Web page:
My exact 3 minute opening Interview monologue.

Almost every failed interview can be traced back to the first three minutes. Experts will tell you the first ten seconds, but these are the same experts who have never interviewed or haven’t interviewed in the past twenty years. The reality is a little longer, but not much.

An interview doesn’t really start until you’re asked to open your mouth. And, not the small talk crap that you do while people get settled and wait for Jenny to get her coffee and find your resume.

When you get asked that first question, “So, tell us a little about yourself.” Bam! It’s on. Start the clock, you have 180 seconds to show them why they should hire you.

Here’s what I would say:

“I was raised by 6 women. My grandmother is the matriarch of our family. I was raised by a single-mom, who had four sisters, my aunts, and my sister was the first grandchild born into the family. As you can imagine, I was dressed-up a lot! The women in my life love to laugh and I was always had a stage with them to make this happen. 

The other thing it taught me was to cook, sew and iron. All of which I do to this day. My wife is the baker, but I’m the cook. Mending and ironing fall in my chore bucket around the house.

The real thing it taught me was the value of women in the world. I did my master’s thesis on women and leadership. My mother started her own company in 1979 when no women started companies. Not only that, she started a company in a male-dominated technical field.  I was nine years old, and she would pay me ten cents to stuff envelopes for her. We would sit on her bed and she made calls to candidates, and I would stuff envelopes with the volume off on the TV.

Living with a single mom, who started a business during a recession was a challenge. I learned the value of work and started my first real job the day I turned sixteen. I paid my own way through college as my parents, who could afford to help, believed I would get more out of college if I found a way to pay for it on my own. I did. In hindsight, I’m glad they taught me this lesson. It was hard but worth it.

All of these experiences have helped shape my leadership style. I set high expectations but work hard to ensure people have the right tools and knowledge to be successful. I hold people accountable to what we agree are our goals. I work very hard, but I like to have fun when I work. 

What else would you like to know about me?”

That’s it. I shut up and wait for a response.

What did I tell them in my three minutes?

I told them my story.  People don’t hire your resume, they hire your story.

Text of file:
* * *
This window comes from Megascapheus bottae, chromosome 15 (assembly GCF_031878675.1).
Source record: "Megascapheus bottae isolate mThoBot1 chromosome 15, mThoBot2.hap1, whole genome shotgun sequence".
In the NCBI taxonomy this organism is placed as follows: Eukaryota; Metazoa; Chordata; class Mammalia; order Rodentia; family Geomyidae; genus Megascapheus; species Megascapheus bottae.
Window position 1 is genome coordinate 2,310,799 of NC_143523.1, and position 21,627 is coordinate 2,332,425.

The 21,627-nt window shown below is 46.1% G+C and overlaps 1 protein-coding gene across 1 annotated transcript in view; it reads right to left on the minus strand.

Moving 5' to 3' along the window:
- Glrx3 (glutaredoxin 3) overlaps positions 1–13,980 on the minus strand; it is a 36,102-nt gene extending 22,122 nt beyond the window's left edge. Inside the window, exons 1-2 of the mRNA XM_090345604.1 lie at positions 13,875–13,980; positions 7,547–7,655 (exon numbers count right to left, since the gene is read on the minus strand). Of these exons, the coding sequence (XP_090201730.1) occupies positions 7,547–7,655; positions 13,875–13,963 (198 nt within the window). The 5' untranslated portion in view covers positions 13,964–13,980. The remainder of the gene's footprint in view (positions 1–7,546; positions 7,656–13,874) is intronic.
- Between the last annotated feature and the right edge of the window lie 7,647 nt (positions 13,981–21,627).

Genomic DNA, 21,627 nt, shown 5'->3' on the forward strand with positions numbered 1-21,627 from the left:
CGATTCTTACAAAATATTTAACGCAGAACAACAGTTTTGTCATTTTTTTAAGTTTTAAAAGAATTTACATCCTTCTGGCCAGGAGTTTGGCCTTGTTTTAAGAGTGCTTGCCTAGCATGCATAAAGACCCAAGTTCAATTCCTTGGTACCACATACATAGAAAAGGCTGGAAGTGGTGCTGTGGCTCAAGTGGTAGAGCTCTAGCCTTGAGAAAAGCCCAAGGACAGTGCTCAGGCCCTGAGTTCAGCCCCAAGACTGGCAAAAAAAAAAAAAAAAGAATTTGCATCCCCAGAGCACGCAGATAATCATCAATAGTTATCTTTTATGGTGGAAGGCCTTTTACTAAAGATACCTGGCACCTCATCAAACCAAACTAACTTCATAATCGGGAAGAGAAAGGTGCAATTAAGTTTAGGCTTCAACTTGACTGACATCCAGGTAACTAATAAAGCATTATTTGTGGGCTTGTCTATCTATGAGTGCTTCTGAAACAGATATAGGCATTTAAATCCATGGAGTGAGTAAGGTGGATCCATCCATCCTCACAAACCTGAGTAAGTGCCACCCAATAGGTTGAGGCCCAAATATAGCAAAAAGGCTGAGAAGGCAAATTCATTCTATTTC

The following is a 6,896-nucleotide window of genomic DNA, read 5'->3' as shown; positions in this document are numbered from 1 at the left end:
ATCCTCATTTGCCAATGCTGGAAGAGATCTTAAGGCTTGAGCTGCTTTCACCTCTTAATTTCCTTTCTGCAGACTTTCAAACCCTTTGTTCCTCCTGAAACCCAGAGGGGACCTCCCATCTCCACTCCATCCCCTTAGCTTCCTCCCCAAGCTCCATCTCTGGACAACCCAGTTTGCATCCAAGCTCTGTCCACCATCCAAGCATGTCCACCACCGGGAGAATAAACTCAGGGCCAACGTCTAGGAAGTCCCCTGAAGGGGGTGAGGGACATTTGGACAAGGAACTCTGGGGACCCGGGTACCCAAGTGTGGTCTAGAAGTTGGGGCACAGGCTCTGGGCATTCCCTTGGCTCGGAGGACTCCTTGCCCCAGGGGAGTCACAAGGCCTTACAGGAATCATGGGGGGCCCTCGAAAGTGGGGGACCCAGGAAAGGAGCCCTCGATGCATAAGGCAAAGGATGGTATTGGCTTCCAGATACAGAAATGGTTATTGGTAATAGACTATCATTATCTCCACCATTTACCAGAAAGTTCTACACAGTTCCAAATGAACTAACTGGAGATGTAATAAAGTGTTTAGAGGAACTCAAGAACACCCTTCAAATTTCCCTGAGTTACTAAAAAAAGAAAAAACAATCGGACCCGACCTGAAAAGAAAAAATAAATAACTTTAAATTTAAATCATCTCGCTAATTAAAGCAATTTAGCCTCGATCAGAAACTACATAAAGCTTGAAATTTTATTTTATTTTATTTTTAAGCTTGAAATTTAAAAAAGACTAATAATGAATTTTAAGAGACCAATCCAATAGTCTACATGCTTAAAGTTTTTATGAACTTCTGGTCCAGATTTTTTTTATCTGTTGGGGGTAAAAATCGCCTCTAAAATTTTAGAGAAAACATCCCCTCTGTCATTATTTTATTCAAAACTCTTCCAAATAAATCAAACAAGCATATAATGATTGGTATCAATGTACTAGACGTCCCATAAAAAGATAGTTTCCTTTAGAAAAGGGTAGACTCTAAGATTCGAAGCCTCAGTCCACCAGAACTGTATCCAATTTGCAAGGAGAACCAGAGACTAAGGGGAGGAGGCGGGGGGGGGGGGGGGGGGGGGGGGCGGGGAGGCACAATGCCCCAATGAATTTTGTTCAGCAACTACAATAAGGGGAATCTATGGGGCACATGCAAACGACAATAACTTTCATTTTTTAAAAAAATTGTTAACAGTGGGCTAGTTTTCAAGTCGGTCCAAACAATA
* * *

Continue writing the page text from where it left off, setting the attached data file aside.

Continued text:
If you want to get hired, you need to craft your story. A real story. A story people want to listen to. A story people will remember when it comes time to decide whom to hire.

4 thoughts on “My exact 3 minute opening Interview monologue.

  1. Hello Tim,
    I too am a product of a single parent. Thank you for the inspiration and I plan to use my story to answer the call of the question which is “tell me about you,” not what is in the resume. Thank you again for sharing!

  2. That is a great story and great advice. It also has me thinking about using some version of this strategy when first meeting with a prospective client. Great picture too – were you the original drummer in The Partridge Family?

  3. Hi Tim. I absolutely agree with the need to tell a story. Bang on. You need to go into an interview with an idea of the one thing you want that person to take away from your conversation. Every chance you get, bring them back to that key message. That is much more valuable than spending hours preparing for endless behavioral interview questions scenarios. Where I disagree with you is when the interview starts. I know you discount it, but people start making decisions about you in milliseconds. It happens subconsciously and you need to be aware that it’s happening – both as an interviewer and interviewee. It’s that first level of assessment, the first impression, that so many end up basing their decision on. Sadly, it’s a terrible predictor of future performance. It’s not until you get to what our founder, Jack McQuaig, called the 3rd level of assessment that you start to get a glimpse into how that person will actually perform.

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